This is what the king who will reign over you will claim as his rights: He will take your sons and make them serve with his chariots and horses, and they will run in front of his chariots. 12 Some he will assign to be commanders of thousands and commanders of fifties, and others to plow his ground and reap his harvest, and still others to make weapons of war and equipment for his chariots. 13 He will take your daughters to be perfumers and cooks and bakers. 14 He will take the best of your fields and vineyards and olive groves and give them to his attendants.15 He will take a tenth of your grain and of your vintage and give it to his officials and attendants. 16 Your male and female servants and the best of your cattle[c] and donkeys he will take for his own use. 17 He will take a tenth of your flocks, and you yourselves will become his slaves.

1 Samuel 8: 11-17

For these reasons, choosing the law or choosing a king, is saying yes to the fallible nature of humans. A king will never be merciful, just, and righteous like God. The law requires someone to uphold it, therefore it becomes more like a yoke, because it has a tendency to take away our rights, and to treat everyone the same. It is a burden that we are not meant to carry. This was the reason we needed Christ to come and die for us. God knew the day would come when we would cry out to him. “Then that day comes, you will cry out for relief from the king you have chosen, but the Lord will not answer you in that day” (1 Samuel 8:18). He already knows what we can bear, and He gave us choices. Yet it is His personal advice to us to choose relationship with Christ, rather than choosing the Law. Again, if you choose the law, you have to obey ALL of it. But, God says, there is a better way. Choose relationship with God. Because, “it is for freedom that Christ has set us free.” It’s that simple.

Finally, Christ “…did not come to abolish (the law), but to fulfill (it)” (Matthew 5:17). The beauty of all of this is, the law pointed to Christ all along. And he summed it up for us this way, “ the Lord your God with all your heart and with all your soul and with all your mind and with all your strength and You shall love your neighbour as yourself.” (Luke 10:27). In other words, since the beginning of time, all God has ever wanted from us is relationship. He wants us to make the choice to love Him, not the Law.  

For law or for relationship?

“Listen! I, Paul, tell you that if you let yourselves be circumcised, Christ will be of no benefit to you at all!” Galatians 5:2

Have you ever being told to do things because “it was the law?” or “this is what we do?” But never understood the reason for doing so? I am reminded of a story about a wife, whose husband asked her why she cut part of the turkey before baking it. Her response was, “that’s the way mom did it.” She decided to call her mom, and her mom told her the same thing, “thats how mom did it.” Luckily, great-grand mom was alive and when they asked her, she told them that it was because the turkey was too big for the pot she used for the oven. It’s an interesting story, how we take to traditions, even when circumstances have changed. The writer of Galatians 5, Paul the Apostle, is making it very clear that circumcision is like the woman cutting off the end of the turkey, when the times didn’t call for it. That is, even though circumcision was a pledge to live by the rule of Law, Christ came so that we should have relationship with him and not with the law.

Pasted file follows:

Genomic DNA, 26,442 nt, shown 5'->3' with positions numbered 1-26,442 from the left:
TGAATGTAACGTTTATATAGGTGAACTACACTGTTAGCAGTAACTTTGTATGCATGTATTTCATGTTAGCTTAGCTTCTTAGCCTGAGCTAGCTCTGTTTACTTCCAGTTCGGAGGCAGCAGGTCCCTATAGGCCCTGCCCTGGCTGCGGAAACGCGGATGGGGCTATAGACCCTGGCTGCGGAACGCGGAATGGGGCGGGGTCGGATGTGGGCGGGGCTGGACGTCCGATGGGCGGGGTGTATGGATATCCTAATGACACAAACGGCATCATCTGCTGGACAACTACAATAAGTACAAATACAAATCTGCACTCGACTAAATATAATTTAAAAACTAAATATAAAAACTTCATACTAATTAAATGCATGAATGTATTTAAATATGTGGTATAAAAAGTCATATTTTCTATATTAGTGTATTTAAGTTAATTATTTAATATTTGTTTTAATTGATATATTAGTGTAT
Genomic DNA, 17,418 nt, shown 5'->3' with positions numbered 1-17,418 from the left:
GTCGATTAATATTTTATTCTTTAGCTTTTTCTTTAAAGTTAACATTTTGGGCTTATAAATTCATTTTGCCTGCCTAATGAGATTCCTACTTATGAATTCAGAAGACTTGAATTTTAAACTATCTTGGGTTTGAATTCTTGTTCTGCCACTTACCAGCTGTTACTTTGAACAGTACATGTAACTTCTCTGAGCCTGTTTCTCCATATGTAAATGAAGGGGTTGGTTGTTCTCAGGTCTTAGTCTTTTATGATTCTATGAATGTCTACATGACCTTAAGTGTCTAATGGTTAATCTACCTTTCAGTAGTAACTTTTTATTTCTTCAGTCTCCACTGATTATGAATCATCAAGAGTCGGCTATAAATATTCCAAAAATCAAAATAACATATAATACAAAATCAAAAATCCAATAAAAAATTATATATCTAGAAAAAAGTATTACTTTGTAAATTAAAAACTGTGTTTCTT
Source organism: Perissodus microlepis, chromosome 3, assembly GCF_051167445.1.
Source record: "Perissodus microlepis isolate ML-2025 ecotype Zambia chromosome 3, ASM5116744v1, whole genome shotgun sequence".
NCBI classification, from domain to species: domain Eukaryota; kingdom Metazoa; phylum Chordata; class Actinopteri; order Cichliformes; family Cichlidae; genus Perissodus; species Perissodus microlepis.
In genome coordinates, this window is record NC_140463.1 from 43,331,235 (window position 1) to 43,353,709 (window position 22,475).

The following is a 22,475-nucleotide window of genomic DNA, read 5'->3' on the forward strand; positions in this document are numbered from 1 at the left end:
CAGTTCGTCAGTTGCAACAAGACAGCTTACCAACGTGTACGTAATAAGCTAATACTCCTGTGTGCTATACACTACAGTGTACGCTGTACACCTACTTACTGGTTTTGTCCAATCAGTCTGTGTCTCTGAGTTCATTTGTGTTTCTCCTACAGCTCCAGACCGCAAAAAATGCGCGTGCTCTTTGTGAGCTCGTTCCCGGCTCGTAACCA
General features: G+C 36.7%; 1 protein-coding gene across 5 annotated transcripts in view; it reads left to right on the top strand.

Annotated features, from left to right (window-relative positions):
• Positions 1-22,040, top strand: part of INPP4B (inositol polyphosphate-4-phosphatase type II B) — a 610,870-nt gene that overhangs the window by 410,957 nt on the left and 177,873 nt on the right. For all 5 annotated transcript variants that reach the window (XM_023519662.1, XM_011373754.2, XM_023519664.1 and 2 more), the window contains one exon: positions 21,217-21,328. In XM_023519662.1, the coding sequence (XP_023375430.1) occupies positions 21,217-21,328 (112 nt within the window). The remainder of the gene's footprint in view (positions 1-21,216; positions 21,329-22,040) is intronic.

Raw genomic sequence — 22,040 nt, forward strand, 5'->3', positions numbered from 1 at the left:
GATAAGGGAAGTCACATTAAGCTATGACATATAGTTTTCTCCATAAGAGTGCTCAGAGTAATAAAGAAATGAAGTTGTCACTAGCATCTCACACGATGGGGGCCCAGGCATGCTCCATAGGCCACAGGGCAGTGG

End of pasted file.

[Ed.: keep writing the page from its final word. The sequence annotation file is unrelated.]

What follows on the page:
When we lack understanding of what we do, we simply build up yokes between us and Christ. Yokes are no good because they put a strain on the relationship we have with Christ. For that reason alone, Paul is warning us, “…if you let yourselves be circumcised, Christ will be of no benefit to you at all.” The yoke in this verse refers to the Law. When Paul talks about circumcision, it was a tradition that was done by every Jewish boy. Acts 15:10 says it this way, “Now then, why do you try to test God by putting on the necks of Gentiles a yoke that neither we nor our ancestors have been able to bear?” Being tied up to the Law makes us a bit like a robot. We do not have to use our god-given ability to make choices because the law tells us what we say, what we wear, and what we do. Does that sound familiar?

Photo by John Ray Ebora from Pexels

I have spent a better part of my teenage and young adult life as a Pentecostal Apostolic. Since the day I was baptized, I felt as if I had to put on a yoke of religion. The women wore hats, no pants, no jewelry, and attended church 2 to 3 times a week. No, this wasn’t normal, but when you started building relationships with the people, you’d be surprised to see how natural it was to follow the rules. You stop questioning your every thought about what you like, and replace them with what is expected. You go shopping and have to ask yourselves, what would sister so and so think when I buy this sleeve-less dress? It was a subtle way of conforming sinners to saints. But, it lasted as long as the relationships you developed lasted. In other words, once you have broken ties because of circumstances like university, or travelling or moving to a new city, those same unanswered questions begin to pop up again. Do you do the same things, even when circumstances change?